So don't take Bristol's local tailor's word for it, come see for yourself!
Oh, and best of luck on the big day..
Wedding Dress: www.allisonjayne.com
Tea party: www.debange.co.uk
This coincidence is nothing more than serendipity - and not something I've given much thought to before now - but it's exactly the sort of foible that Bristol's local tailor appreciates.
I've been making suits in Cardiff almost as long as I've manned our studio in Bristol (I migrated West in January 2010 to open our first studio outside of London and opened Cardiff in the March), and for no other reason than Wales sartorial connoissieurs were coming over the bridge in their droves to be kitted-out in the A Suit That Fits way - however, my affinity with Wales may also have had something to do with my girlfriend and now mother of my child livng in Swansea.
Though it's not as often as I'd like that my Welsh customers request POW check there is certainly a hunger for bespoke, well fitting, reasonably priced finery; from 3pc mohair - wedding - to double breasted louge suit - also wedding - 3pc herringbones and tweed for Mr Jones from Penarth - and lounge suits with Porsche Pockets - a term coined by Dr Jones, from Lampeter in reference to the pocket flap which covers the button on the rear pocket of ones trousers to prevent it scratching the leather interior of ones sports car!
As you can see, there's no shortage of demand for Bristol's local tailor to moonlight as Cardiff's local tailor in this sartorially hungry land, I just hope that Cardiff Bay suits, ahem.
I chose the lighterweight POW, by the way. Though blue sky was breaking thru' the cloud, the sky was ominous and the threat of rain and a chilly wind was a very likely one. But stepping off the train here in Cardiff Bay, the sun is shining and I'm carrying my overcoat and enjoying the coolness of my CB-700033-5 mid grey POW, blue fine check shirt and blue woolen tie - to compliment the window pane check in the POW (tie and shirt not shown in picture).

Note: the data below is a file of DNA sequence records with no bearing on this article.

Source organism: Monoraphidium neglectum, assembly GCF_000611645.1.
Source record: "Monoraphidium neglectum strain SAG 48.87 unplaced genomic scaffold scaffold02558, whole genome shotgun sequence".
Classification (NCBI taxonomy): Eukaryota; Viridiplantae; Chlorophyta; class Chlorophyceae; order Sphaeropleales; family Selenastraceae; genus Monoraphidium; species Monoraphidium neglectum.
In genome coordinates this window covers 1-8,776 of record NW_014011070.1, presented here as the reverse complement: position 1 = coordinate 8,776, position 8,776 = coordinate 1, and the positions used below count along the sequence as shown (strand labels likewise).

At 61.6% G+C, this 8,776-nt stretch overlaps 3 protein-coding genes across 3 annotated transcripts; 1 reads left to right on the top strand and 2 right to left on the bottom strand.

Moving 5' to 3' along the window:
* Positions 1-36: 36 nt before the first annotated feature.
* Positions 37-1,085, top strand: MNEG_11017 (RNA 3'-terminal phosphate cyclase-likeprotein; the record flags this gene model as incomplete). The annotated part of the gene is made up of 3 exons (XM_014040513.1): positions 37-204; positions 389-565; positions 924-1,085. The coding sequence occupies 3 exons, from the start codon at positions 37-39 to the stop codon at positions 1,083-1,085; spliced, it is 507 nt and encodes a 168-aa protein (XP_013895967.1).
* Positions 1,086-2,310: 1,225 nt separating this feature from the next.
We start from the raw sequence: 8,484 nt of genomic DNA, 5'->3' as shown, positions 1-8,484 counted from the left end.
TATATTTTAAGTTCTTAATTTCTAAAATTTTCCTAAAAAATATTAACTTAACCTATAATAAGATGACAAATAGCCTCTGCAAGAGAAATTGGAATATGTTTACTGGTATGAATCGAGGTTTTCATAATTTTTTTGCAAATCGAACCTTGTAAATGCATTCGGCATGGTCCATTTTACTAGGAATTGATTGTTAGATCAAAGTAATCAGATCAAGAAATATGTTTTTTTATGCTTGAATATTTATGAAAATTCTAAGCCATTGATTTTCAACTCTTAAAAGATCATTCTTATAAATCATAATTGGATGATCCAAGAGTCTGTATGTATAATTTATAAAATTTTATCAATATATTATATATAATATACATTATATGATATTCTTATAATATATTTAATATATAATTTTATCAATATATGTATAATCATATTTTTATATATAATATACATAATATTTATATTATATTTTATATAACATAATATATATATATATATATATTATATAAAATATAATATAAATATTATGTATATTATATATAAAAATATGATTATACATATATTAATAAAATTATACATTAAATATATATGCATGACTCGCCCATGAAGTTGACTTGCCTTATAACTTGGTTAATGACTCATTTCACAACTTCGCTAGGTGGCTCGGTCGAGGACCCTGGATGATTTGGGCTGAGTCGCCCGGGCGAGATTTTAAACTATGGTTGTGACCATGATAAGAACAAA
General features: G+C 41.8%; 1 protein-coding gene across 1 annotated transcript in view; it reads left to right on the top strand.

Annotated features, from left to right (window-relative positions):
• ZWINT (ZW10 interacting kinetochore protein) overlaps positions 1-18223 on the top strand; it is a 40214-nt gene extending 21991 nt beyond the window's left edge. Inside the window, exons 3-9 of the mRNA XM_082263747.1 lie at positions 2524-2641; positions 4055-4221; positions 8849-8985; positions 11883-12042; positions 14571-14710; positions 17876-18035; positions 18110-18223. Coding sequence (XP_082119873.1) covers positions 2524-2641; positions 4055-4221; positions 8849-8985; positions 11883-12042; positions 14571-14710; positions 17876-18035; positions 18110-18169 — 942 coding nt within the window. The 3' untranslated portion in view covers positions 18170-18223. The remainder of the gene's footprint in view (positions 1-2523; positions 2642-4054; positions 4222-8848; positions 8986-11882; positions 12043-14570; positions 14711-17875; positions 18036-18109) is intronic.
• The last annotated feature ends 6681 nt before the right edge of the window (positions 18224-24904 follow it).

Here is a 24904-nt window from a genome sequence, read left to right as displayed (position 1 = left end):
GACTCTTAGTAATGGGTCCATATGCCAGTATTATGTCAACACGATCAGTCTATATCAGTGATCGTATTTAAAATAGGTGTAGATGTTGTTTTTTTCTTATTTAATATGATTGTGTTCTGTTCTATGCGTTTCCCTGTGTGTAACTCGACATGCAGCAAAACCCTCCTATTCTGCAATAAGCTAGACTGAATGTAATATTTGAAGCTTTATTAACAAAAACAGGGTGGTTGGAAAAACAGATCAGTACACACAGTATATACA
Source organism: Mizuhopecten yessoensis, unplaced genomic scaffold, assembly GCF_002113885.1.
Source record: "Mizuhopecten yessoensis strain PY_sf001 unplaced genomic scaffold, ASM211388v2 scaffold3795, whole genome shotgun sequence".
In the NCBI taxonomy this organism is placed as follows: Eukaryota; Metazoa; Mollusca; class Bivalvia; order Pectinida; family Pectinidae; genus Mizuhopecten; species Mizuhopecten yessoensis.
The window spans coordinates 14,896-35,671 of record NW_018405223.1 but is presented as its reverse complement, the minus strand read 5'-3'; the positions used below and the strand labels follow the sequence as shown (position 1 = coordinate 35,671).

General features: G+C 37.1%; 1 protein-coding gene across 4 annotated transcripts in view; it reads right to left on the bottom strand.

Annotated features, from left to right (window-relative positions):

Men in Black; Valencia and Hernandez suits: Always slick both footballers look great in well cut slim fitting black suits with notched lapels and finished off with skinny ties.
David Beckham looks incredible smart in this . This is a very strong style and a statement piece for spring/summer 2012.
Javier Little Pea Hernandez looks so smart in this in a midnight blue suit with notched lapels and a subtle herringbone. Teamed with a crisp white shirt and pink tie the colours really go well together.
Ashley Young does the casual smart look pairing jeans with a slim fit jacket and waistcoat. A look that is perfect for hitting the clubs and something that all the ladies love.
Rio looking every bit the stylish playboy. His peaked lapels hint at power with his one button making for longer lines and showing off his slim physic. The black pocket square matched with his black shirt finishes the outfit and tells us that he's a man that means business!